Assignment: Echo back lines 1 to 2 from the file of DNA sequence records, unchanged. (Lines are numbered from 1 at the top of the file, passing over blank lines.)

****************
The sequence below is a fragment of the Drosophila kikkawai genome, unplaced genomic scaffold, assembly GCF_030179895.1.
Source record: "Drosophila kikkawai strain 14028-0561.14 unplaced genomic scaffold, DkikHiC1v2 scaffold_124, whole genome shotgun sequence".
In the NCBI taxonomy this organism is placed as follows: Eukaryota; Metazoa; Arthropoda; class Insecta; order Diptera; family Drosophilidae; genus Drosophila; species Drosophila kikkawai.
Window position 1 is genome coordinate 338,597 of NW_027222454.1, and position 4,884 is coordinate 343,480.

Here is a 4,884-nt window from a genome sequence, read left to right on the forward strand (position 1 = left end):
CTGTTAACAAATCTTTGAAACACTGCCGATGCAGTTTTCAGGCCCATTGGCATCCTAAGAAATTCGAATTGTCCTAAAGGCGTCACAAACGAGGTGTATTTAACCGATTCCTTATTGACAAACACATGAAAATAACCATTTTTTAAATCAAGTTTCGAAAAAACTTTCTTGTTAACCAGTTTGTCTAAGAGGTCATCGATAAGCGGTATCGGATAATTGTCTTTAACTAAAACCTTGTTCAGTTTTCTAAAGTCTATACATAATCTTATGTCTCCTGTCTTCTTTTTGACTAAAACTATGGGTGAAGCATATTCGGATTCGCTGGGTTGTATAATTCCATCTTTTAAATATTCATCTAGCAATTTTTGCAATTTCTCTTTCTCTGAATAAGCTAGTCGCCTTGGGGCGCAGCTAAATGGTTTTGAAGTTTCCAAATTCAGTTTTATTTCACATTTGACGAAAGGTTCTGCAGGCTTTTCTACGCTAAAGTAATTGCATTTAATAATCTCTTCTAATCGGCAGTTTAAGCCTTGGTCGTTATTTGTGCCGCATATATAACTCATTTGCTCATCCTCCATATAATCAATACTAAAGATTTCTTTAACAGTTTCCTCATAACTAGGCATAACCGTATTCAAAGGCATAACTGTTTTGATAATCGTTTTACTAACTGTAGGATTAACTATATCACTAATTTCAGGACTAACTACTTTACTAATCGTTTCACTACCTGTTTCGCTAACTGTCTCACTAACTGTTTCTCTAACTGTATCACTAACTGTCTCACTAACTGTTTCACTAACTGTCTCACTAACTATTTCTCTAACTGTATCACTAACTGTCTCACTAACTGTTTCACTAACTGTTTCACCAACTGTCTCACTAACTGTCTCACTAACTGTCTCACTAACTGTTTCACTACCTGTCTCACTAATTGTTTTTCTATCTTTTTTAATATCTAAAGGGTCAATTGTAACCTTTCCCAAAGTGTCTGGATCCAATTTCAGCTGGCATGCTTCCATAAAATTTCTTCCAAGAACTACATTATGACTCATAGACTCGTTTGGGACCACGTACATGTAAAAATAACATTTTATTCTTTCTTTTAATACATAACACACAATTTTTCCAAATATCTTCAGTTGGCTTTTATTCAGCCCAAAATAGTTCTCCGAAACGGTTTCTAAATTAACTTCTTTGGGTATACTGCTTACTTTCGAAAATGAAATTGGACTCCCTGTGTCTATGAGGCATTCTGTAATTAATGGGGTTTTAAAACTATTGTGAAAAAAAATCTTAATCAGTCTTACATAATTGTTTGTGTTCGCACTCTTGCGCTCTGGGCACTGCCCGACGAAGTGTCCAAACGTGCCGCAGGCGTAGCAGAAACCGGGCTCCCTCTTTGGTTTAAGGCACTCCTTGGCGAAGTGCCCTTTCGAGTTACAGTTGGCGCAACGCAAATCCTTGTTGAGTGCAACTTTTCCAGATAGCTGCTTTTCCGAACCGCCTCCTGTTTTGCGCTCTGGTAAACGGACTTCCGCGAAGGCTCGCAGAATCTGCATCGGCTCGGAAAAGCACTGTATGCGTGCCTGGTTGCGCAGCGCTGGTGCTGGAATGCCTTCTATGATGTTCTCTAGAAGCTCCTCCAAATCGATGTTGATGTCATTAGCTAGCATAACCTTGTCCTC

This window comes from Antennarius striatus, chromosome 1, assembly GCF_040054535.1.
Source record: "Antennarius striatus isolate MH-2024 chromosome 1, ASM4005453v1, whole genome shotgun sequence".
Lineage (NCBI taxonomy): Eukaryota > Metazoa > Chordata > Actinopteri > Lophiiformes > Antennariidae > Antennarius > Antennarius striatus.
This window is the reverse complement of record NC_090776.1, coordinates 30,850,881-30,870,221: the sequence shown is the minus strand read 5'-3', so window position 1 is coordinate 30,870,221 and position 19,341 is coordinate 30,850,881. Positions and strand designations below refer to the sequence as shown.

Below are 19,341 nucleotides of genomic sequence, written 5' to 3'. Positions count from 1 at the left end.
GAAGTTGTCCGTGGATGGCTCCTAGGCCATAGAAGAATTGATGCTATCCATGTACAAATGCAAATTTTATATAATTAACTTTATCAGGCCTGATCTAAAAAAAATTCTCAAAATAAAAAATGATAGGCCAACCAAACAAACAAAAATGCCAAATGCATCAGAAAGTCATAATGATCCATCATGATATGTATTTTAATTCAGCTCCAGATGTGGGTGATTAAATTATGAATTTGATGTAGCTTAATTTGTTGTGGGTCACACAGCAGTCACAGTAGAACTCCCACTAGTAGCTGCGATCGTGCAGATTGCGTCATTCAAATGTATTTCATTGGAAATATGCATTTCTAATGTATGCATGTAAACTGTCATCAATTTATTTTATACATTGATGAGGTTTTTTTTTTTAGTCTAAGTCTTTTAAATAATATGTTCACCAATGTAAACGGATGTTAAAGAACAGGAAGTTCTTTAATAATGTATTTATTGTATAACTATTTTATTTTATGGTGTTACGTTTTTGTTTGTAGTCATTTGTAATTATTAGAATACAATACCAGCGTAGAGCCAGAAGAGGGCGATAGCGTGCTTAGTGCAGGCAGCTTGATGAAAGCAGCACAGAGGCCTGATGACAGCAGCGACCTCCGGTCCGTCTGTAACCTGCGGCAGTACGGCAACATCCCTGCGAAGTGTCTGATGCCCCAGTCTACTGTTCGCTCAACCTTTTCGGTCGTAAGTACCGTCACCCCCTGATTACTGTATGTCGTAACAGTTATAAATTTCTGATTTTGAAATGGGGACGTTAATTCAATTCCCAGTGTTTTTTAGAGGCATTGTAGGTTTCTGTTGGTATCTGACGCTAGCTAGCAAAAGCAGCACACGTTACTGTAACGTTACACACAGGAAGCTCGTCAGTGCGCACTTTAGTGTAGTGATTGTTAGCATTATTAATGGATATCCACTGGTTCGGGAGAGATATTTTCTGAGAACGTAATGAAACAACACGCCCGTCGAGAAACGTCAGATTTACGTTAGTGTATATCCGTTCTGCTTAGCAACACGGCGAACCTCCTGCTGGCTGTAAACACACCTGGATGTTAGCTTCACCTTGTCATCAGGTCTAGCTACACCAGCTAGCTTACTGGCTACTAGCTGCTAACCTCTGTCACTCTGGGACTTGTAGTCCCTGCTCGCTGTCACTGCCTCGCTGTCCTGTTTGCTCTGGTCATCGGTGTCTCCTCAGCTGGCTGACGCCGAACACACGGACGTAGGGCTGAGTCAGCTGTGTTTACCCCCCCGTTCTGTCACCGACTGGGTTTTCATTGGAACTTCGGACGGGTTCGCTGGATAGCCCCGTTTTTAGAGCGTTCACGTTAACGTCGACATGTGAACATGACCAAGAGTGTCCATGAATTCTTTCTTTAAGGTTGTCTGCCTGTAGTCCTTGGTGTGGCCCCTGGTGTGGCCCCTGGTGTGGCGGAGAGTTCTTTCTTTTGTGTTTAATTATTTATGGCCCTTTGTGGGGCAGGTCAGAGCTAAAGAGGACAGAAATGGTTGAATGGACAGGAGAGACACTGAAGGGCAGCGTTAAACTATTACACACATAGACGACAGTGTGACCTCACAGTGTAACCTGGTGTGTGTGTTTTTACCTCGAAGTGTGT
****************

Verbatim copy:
The sequence below is a fragment of the Drosophila kikkawai genome, unplaced genomic scaffold, assembly GCF_030179895.1.
Source record: "Drosophila kikkawai strain 14028-0561.14 unplaced genomic scaffold, DkikHiC1v2 scaffold_124, whole genome shotgun sequence".